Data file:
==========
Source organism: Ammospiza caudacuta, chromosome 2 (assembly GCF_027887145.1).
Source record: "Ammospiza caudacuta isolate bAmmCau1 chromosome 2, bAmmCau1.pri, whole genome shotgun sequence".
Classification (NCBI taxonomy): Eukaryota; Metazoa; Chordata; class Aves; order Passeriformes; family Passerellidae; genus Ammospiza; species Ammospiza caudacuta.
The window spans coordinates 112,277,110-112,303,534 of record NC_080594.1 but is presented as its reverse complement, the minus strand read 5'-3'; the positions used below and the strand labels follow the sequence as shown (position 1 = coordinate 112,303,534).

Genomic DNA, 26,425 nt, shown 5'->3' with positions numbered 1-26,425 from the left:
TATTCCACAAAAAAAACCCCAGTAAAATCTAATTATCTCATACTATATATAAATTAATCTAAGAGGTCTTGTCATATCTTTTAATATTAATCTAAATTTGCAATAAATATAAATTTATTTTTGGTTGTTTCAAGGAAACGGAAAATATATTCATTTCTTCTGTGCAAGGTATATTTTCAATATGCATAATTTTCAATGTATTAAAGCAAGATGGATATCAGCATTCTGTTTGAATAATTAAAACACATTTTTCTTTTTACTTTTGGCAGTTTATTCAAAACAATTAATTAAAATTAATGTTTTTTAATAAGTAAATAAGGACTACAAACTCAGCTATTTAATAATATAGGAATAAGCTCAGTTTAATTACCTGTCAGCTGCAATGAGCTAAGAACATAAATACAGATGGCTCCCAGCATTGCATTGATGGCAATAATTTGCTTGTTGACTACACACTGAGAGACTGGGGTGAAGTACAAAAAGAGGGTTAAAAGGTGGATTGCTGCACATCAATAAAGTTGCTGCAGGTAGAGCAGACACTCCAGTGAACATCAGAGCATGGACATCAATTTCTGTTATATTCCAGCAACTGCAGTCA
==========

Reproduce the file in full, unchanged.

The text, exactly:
Source organism: Ammospiza caudacuta, chromosome 2 (assembly GCF_027887145.1).
Source record: "Ammospiza caudacuta isolate bAmmCau1 chromosome 2, bAmmCau1.pri, whole genome shotgun sequence".
Classification (NCBI taxonomy): Eukaryota; Metazoa; Chordata; class Aves; order Passeriformes; family Passerellidae; genus Ammospiza; species Ammospiza caudacuta.
The window spans coordinates 112,277,110-112,303,534 of record NC_080594.1 but is presented as its reverse complement, the minus strand read 5'-3'; the positions used below and the strand labels follow the sequence as shown (position 1 = coordinate 112,303,534).

Genomic DNA, 26,425 nt, shown 5'->3' with positions numbered 1-26,425 from the left:
TATTCCACAAAAAAAACCCCAGTAAAATCTAATTATCTCATACTATATATAAATTAATCTAAGAGGTCTTGTCATATCTTTTAATATTAATCTAAATTTGCAATAAATATAAATTTATTTTTGGTTGTTTCAAGGAAACGGAAAATATATTCATTTCTTCTGTGCAAGGTATATTTTCAATATGCATAATTTTCAATGTATTAAAGCAAGATGGATATCAGCATTCTGTTTGAATAATTAAAACACATTTTTCTTTTTACTTTTGGCAGTTTATTCAAAACAATTAATTAAAATTAATGTTTTTTAATAAGTAAATAAGGACTACAAACTCAGCTATTTAATAATATAGGAATAAGCTCAGTTTAATTACCTGTCAGCTGCAATGAGCTAAGAACATAAATACAGATGGCTCCCAGCATTGCATTGATGGCAATAATTTGCTTGTTGACTACACACTGAGAGACTGGGGTGAAGTACAAAAAGAGGGTTAAAAGGTGGATTGCTGCACATCAATAAAGTTGCTGCAGGTAGAGCAGACACTCCAGTGAACATCAGAGCATGGACATCAATTTCTGTTATATTCCAGCAACTGCAGTCA